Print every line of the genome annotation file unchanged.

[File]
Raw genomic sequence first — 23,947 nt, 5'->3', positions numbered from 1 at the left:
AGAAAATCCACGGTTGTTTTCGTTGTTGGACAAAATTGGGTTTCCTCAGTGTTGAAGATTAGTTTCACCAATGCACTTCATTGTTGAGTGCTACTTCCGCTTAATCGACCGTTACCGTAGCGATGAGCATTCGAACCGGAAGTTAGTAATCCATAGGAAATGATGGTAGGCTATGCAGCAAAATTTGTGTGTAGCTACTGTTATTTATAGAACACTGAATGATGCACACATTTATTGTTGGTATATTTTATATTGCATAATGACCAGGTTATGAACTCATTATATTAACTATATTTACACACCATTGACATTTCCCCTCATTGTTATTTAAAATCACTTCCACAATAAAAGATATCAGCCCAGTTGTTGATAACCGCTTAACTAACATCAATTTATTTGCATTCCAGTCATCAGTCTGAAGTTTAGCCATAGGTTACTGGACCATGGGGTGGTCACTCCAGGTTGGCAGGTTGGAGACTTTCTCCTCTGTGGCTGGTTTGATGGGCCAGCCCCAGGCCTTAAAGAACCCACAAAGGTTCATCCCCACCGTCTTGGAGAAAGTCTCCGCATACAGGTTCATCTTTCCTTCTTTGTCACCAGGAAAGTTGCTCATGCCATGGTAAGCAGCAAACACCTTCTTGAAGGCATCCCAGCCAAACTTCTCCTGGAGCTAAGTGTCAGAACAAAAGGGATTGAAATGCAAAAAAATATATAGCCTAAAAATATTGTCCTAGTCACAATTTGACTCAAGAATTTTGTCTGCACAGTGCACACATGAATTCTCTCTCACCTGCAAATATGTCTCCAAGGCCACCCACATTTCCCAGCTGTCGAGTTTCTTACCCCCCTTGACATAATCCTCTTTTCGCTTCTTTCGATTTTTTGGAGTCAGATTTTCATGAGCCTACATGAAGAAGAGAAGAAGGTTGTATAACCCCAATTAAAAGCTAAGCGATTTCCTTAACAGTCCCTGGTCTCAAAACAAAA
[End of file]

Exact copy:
Raw genomic sequence first — 23,947 nt, 5'->3', positions numbered from 1 at the left:
AGAAAATCCACGGTTGTTTTCGTTGTTGGACAAAATTGGGTTTCCTCAGTGTTGAAGATTAGTTTCACCAATGCACTTCATTGTTGAGTGCTACTTCCGCTTAATCGACCGTTACCGTAGCGATGAGCATTCGAACCGGAAGTTAGTAATCCATAGGAAATGATGGTAGGCTATGCAGCAAAATTTGTGTGTAGCTACTGTTATTTATAGAACACTGAATGATGCACACATTTATTGTTGGTATATTTTATATTGCATAATGACCAGGTTATGAACTCATTATATTAACTATATTTACACACCATTGACATTTCCCCTCATTGTTATTTAAAATCACTTCCACAATAAAAGATATCAGCCCAGTTGTTGATAACCGCTTAACTAACATCAATTTATTTGCATTCCAGTCATCAGTCTGAAGTTTAGCCATAGGTTACTGGACCATGGGGTGGTCACTCCAGGTTGGCAGGTTGGAGACTTTCTCCTCTGTGGCTGGTTTGATGGGCCAGCCCCAGGCCTTAAAGAACCCACAAAGGTTCATCCCCACCGTCTTGGAGAAAGTCTCCGCATACAGGTTCATCTTTCCTTCTTTGTCACCAGGAAAGTTGCTCATGCCATGGTAAGCAGCAAACACCTTCTTGAAGGCATCCCAGCCAAACTTCTCCTGGAGCTAAGTGTCAGAACAAAAGGGATTGAAATGCAAAAAAATATATAGCCTAAAAATATTGTCCTAGTCACAATTTGACTCAAGAATTTTGTCTGCACAGTGCACACATGAATTCTCTCTCACCTGCAAATATGTCTCCAAGGCCACCCACATTTCCCAGCTGTCGAGTTTCTTACCCCCCTTGACATAATCCTCTTTTCGCTTCTTTCGATTTTTTGGAGTCAGATTTTCATGAGCCTACATGAAGAAGAGAAGAAGGTTGTATAACCCCAATTAAAAGCTAAGCGATTTCCTTAACAGTCCCTGGTCTCAAAACAAAA